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Tick Removal

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Lyme Disease

BBC article



This article was

found on the HPR Forum

Lyme Disease (Avoidance and Removal of Ticks)
Lyme disease is a serious illness that can be passed on to you from the bite of an infected deer tick.

To Minimize Your Exposure to Ticks
Walk in the middle of trails, away from tall grass and bushes
Were a long-sleeved shirt
Wear white or light-colored clothing to make it easier to see ticks
Wear a hat
Spray tick repellent on clothes and shoes before entering woods
Wear long pants tucked into high socks
Wear shoes, no bare feet or sandals

How to Remove an Imbedded Tick
It is very important to remove an imbedded tick as soon as it is found. This will reduce the chance of infection in case the deer tick is infected with the bacterium called Borrelia burgdorferi.

Use blunt tweezers or rounded forceps
Carefully grasp the tick as close as possible to its barbed mouth parts which are imbedded in the skin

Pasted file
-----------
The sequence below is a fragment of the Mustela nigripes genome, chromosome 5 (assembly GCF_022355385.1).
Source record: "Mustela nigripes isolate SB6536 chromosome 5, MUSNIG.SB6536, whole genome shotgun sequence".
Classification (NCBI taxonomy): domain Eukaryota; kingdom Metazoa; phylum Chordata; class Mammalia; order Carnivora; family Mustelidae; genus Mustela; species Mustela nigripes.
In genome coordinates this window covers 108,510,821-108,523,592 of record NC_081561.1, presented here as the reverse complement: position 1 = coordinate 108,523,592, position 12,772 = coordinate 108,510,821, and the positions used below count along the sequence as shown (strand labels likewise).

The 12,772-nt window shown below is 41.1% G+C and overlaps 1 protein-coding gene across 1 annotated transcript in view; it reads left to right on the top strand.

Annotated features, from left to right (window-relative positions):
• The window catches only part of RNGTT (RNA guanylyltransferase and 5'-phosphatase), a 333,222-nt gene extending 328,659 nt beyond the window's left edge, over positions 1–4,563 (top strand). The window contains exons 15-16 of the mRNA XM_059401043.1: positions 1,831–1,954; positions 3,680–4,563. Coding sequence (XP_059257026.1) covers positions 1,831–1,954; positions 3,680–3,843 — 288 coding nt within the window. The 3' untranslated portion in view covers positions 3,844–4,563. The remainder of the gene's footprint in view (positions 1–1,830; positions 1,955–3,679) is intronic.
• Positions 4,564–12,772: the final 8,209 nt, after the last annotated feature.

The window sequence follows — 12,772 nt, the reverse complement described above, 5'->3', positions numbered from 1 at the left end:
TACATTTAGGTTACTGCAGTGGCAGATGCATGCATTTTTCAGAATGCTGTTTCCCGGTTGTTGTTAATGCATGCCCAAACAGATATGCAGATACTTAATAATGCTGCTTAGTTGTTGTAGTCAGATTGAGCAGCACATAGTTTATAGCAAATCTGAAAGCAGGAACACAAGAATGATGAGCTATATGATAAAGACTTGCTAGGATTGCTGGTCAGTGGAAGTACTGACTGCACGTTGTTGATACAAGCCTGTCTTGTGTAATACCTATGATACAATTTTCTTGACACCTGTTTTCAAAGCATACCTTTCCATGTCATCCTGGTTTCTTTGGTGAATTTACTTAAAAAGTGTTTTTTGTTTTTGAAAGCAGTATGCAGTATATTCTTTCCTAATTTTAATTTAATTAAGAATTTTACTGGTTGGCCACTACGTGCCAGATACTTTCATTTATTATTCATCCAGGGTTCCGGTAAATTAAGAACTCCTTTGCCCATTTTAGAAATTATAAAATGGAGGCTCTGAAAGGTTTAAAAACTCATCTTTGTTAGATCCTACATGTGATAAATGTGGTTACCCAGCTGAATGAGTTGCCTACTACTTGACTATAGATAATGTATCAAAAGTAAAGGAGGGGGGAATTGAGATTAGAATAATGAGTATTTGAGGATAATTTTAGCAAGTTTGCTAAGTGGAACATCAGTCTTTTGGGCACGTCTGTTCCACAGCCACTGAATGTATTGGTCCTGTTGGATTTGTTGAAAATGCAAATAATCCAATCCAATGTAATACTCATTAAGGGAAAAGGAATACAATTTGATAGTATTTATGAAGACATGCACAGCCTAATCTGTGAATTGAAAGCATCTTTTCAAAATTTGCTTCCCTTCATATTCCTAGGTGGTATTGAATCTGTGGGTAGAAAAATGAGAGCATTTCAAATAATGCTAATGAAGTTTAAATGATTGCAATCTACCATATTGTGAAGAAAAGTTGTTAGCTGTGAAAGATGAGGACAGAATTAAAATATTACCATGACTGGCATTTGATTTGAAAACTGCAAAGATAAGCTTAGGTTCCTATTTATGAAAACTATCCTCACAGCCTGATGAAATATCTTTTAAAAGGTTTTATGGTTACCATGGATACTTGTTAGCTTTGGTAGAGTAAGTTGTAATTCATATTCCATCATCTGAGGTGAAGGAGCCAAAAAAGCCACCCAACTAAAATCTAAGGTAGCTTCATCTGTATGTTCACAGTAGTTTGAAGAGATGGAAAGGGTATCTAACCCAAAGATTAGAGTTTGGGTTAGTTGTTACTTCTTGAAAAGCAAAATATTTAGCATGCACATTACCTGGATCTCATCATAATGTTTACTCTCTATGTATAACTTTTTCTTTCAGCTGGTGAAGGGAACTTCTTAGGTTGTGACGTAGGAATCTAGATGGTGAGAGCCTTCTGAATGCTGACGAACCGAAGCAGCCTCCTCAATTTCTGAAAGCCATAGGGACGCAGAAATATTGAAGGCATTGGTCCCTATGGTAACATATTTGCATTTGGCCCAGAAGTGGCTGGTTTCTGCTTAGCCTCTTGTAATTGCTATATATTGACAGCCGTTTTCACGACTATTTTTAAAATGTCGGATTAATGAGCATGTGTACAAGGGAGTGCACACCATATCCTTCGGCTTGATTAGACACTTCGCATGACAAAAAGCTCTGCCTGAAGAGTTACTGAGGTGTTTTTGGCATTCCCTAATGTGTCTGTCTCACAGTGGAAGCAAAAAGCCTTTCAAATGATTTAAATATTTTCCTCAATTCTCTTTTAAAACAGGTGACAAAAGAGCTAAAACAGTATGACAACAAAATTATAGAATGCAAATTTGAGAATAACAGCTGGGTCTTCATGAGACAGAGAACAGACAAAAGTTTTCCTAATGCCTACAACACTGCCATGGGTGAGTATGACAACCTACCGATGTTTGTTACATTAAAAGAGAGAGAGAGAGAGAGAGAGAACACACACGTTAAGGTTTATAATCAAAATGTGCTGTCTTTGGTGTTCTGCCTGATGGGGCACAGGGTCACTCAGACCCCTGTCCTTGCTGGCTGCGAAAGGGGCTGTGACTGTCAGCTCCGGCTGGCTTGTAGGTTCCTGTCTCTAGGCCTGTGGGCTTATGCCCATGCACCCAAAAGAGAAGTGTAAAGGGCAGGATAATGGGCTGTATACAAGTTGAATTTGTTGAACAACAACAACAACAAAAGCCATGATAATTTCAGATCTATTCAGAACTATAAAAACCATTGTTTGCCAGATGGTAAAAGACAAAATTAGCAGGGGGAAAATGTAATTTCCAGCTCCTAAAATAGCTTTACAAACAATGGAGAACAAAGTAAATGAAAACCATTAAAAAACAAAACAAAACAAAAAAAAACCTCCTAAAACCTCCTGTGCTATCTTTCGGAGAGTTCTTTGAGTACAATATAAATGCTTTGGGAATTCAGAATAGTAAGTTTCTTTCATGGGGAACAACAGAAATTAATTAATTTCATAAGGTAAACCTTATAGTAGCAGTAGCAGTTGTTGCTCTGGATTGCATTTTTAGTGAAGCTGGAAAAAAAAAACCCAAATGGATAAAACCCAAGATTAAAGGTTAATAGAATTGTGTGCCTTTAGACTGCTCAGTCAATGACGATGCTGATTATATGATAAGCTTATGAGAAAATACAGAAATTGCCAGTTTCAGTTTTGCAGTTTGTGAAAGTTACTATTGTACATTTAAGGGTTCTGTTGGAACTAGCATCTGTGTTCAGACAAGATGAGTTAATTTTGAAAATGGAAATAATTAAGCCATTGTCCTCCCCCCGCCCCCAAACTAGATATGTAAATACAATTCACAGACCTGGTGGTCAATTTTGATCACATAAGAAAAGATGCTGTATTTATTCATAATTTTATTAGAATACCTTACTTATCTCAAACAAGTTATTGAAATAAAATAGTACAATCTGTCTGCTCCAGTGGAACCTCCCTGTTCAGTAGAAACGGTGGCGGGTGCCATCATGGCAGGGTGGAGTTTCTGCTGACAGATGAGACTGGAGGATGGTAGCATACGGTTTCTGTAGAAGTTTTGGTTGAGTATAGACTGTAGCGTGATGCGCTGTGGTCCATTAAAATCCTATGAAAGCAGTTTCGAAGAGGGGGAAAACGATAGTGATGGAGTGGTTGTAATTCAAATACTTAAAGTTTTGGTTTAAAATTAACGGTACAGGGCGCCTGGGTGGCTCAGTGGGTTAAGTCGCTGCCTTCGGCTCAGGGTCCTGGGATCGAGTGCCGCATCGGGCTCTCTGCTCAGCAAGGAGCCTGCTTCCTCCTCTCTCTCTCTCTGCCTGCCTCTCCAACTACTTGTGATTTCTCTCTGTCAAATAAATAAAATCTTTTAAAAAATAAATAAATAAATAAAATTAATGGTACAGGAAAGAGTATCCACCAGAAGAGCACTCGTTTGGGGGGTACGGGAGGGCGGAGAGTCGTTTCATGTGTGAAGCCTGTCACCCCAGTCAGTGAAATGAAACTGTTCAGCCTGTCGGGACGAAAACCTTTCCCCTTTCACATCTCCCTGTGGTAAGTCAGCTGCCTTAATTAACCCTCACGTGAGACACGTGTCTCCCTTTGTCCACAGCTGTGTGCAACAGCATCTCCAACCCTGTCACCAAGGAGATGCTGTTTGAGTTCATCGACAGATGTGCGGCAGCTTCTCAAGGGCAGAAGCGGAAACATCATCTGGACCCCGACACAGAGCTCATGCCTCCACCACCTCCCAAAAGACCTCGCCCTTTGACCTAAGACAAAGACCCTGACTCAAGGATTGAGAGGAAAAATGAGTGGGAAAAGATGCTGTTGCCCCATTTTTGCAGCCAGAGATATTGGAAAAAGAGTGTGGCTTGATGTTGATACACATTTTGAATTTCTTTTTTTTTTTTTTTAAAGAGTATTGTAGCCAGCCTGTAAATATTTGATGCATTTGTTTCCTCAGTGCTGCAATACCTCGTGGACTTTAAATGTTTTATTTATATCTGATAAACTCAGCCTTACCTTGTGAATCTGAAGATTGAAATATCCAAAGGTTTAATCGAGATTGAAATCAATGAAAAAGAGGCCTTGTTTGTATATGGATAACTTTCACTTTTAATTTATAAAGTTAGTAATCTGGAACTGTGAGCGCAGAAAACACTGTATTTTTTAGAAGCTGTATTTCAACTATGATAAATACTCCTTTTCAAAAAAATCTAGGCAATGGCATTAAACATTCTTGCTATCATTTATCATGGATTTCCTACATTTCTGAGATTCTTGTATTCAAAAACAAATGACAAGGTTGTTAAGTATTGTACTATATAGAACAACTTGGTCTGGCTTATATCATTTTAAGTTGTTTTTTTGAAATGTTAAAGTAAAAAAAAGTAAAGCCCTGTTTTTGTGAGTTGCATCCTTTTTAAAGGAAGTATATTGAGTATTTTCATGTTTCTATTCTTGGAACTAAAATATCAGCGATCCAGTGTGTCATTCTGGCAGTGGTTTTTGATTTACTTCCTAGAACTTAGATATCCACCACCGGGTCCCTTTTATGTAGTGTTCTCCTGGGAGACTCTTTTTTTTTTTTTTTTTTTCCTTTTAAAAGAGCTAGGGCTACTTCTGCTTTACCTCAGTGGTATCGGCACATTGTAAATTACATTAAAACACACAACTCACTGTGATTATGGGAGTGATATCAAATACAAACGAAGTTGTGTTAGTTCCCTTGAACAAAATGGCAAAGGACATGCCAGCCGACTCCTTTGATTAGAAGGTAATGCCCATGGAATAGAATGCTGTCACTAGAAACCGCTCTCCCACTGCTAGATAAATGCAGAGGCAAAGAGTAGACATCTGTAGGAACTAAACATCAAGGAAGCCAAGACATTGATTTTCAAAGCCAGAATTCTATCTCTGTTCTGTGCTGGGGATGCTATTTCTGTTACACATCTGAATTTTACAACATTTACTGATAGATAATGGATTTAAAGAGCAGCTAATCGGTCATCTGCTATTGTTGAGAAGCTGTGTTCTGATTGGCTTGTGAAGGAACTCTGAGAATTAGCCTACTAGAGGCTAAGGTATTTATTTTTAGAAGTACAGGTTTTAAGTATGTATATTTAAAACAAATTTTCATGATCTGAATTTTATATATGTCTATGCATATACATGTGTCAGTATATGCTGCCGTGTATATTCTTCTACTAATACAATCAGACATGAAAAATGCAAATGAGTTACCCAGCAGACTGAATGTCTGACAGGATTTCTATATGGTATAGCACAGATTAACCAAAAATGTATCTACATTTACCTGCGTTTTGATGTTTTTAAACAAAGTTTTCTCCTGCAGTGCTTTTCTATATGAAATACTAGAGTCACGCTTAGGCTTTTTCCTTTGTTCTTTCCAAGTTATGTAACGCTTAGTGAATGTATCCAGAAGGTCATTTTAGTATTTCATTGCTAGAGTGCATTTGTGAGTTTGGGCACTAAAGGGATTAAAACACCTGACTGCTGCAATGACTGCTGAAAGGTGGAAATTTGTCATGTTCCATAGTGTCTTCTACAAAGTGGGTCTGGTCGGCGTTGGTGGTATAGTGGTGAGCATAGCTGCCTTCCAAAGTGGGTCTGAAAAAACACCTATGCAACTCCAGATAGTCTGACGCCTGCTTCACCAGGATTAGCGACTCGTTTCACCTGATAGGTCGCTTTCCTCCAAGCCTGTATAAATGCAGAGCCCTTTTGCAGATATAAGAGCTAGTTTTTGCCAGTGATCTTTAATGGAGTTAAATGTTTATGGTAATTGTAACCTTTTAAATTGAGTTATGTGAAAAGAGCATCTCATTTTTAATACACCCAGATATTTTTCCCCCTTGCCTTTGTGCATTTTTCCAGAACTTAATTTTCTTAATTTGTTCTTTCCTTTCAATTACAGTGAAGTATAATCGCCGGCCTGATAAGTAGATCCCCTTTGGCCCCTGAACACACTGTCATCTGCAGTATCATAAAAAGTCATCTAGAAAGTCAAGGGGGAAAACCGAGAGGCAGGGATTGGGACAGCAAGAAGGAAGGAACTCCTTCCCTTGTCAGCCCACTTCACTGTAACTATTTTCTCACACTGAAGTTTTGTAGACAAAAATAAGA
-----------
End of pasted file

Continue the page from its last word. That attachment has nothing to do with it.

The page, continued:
Twist until the tick lets go (be patient – proper tick removal will take time)
If tweezers are unavailable, wear rubber gloves or place towel or cloth between your fingers and the tick, then pull upward firmly and steadily until tick lets go

Jerk, squeeze or twist the tick’s body*
Place petroleum jelly; butter; alcohol, kerosene or gasoline on the tick*
Coat the tick with nail polish*
Burn the tick with an extinguished cigarette butt*
Place a hot match near the tick*

* These methods of removal cause the tick to become nervous and excited and the tick may inject disease carrying fluid into the person’s body.

After Removing the Tick
Cleanse area of the skin where the tick was attached. Use alcohol or an iodine preparation, such as betadine, unless allergic to such solutions
Wash hands thoroughly
Contact a physician if the tick’s mouth parts remain in the skin
Check the bite area on a regular basis for approximately one month
Contact a physician if any of the following symptoms develop:

Red rash at bite site
Pain or stiffness in muscles or joints
Slight Fever
Drooping of an eyelid or corner of mouth
Irregular or rapid heartbeat
Joint swelling
Jaw discomfort
Inflammation of the eyes
Swollen glands
Neck stiffness
Skin rashes other than at bite site
Sore throat